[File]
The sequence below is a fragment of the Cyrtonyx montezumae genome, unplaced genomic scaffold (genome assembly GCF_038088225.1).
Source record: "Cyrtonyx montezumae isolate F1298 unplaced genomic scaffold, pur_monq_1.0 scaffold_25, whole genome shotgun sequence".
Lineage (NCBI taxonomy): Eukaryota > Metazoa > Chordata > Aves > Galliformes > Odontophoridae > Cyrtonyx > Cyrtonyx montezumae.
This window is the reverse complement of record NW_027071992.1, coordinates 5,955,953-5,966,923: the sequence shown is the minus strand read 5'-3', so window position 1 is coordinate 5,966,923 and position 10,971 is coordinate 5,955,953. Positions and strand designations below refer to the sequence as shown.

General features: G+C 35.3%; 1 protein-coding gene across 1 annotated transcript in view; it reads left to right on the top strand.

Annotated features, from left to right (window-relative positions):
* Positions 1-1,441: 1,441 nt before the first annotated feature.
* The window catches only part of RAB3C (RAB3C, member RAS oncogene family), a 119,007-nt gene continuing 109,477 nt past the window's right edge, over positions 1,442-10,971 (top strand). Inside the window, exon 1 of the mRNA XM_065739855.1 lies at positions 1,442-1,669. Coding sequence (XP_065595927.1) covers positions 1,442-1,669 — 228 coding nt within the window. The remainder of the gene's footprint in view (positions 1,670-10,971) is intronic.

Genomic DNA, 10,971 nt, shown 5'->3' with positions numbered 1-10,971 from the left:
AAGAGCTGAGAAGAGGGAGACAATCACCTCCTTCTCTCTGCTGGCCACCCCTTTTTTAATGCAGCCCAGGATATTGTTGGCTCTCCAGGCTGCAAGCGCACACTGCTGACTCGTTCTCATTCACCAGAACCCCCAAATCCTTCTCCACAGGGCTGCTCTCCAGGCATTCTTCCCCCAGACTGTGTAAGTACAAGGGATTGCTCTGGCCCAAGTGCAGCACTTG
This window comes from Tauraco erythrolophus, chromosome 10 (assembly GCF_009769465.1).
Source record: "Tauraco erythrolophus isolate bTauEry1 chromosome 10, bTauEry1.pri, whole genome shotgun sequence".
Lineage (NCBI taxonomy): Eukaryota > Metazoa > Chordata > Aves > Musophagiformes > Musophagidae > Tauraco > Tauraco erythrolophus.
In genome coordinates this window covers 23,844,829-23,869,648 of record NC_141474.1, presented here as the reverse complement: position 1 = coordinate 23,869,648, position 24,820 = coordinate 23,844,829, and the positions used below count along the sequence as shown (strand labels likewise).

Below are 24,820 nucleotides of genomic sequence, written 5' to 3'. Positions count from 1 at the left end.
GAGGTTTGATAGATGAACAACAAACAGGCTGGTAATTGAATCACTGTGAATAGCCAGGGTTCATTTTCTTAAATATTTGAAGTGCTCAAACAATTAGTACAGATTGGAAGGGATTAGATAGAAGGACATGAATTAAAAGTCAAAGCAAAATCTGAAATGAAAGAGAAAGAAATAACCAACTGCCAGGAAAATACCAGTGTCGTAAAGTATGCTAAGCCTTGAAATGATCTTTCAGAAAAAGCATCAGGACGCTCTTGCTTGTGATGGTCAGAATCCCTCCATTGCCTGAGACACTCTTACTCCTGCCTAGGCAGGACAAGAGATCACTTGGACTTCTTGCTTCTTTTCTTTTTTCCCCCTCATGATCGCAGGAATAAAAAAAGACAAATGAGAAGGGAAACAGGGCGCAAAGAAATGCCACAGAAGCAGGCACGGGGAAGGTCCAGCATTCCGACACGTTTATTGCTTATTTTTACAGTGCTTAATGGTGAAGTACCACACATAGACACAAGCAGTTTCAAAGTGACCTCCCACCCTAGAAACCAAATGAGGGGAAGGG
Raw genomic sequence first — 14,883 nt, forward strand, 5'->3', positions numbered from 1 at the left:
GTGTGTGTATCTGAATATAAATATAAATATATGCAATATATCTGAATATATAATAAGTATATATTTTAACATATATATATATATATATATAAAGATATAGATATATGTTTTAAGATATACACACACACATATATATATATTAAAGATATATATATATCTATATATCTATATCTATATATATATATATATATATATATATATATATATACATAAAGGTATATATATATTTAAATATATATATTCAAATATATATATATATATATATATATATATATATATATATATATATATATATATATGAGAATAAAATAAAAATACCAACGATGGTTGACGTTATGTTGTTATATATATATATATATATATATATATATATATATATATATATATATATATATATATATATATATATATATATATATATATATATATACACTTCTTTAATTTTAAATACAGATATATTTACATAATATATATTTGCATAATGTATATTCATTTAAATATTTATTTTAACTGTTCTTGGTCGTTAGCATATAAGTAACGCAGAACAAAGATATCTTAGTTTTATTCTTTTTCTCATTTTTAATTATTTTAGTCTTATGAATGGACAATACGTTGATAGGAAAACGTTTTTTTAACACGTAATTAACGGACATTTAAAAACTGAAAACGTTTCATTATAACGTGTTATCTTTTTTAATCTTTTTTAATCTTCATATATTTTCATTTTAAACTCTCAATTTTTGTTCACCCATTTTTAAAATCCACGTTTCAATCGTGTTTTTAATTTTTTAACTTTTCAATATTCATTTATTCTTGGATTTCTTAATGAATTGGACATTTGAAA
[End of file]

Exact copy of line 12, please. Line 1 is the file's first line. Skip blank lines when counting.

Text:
Source record: "Tauraco erythrolophus isolate bTauEry1 chromosome 10, bTauEry1.pri, whole genome shotgun sequence".